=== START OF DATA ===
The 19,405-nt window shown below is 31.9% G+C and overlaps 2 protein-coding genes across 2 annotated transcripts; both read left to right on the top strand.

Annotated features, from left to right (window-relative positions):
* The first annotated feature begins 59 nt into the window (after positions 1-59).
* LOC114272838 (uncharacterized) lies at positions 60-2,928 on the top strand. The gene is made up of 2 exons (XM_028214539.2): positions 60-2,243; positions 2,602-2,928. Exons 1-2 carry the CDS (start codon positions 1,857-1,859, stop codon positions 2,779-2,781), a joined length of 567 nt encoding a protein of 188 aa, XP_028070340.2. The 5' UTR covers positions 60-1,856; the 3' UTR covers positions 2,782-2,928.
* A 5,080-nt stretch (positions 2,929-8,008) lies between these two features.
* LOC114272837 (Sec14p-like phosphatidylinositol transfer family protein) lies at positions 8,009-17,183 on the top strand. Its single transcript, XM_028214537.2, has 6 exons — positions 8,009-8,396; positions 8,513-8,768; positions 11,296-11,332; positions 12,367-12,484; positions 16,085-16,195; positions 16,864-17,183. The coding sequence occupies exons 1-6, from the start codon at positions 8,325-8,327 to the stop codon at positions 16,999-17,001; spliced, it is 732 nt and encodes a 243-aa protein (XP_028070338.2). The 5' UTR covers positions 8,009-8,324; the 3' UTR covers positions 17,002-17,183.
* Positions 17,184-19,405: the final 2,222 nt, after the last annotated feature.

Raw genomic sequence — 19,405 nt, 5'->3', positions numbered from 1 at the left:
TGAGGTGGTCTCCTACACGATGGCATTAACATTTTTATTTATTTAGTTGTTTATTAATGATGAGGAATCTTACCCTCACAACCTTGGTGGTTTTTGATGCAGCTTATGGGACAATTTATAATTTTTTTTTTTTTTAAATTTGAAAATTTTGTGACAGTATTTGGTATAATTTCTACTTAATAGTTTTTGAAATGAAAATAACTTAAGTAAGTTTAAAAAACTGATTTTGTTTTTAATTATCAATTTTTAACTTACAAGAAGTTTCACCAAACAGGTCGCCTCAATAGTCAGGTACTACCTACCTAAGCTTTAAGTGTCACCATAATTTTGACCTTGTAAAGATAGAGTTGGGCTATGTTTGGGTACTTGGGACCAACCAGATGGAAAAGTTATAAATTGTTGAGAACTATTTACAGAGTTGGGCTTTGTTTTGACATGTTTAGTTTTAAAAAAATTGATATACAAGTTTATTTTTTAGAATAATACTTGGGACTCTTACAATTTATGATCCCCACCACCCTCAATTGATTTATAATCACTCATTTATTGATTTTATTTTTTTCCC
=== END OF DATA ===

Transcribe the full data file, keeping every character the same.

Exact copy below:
The 19,405-nt window shown below is 31.9% G+C and overlaps 2 protein-coding genes across 2 annotated transcripts; both read left to right on the top strand.

Annotated features, from left to right (window-relative positions):
* The first annotated feature begins 59 nt into the window (after positions 1-59).
* LOC114272838 (uncharacterized) lies at positions 60-2,928 on the top strand. The gene is made up of 2 exons (XM_028214539.2): positions 60-2,243; positions 2,602-2,928. Exons 1-2 carry the CDS (start codon positions 1,857-1,859, stop codon positions 2,779-2,781), a joined length of 567 nt encoding a protein of 188 aa, XP_028070340.2. The 5' UTR covers positions 60-1,856; the 3' UTR covers positions 2,782-2,928.
* A 5,080-nt stretch (positions 2,929-8,008) lies between these two features.
* LOC114272837 (Sec14p-like phosphatidylinositol transfer family protein) lies at positions 8,009-17,183 on the top strand. Its single transcript, XM_028214537.2, has 6 exons — positions 8,009-8,396; positions 8,513-8,768; positions 11,296-11,332; positions 12,367-12,484; positions 16,085-16,195; positions 16,864-17,183. The coding sequence occupies exons 1-6, from the start codon at positions 8,325-8,327 to the stop codon at positions 16,999-17,001; spliced, it is 732 nt and encodes a 243-aa protein (XP_028070338.2). The 5' UTR covers positions 8,009-8,324; the 3' UTR covers positions 17,002-17,183.
* Positions 17,184-19,405: the final 2,222 nt, after the last annotated feature.

Raw genomic sequence — 19,405 nt, 5'->3', positions numbered from 1 at the left:
TGAGGTGGTCTCCTACACGATGGCATTAACATTTTTATTTATTTAGTTGTTTATTAATGATGAGGAATCTTACCCTCACAACCTTGGTGGTTTTTGATGCAGCTTATGGGACAATTTATAATTTTTTTTTTTTTTAAATTTGAAAATTTTGTGACAGTATTTGGTATAATTTCTACTTAATAGTTTTTGAAATGAAAATAACTTAAGTAAGTTTAAAAAACTGATTTTGTTTTTAATTATCAATTTTTAACTTACAAGAAGTTTCACCAAACAGGTCGCCTCAATAGTCAGGTACTACCTACCTAAGCTTTAAGTGTCACCATAATTTTGACCTTGTAAAGATAGAGTTGGGCTATGTTTGGGTACTTGGGACCAACCAGATGGAAAAGTTATAAATTGTTGAGAACTATTTACAGAGTTGGGCTTTGTTTTGACATGTTTAGTTTTAAAAAAATTGATATACAAGTTTATTTTTTAGAATAATACTTGGGACTCTTACAATTTATGATCCCCACCACCCTCAATTGATTTATAATCACTCATTTATTGATTTTATTTTTTTCCC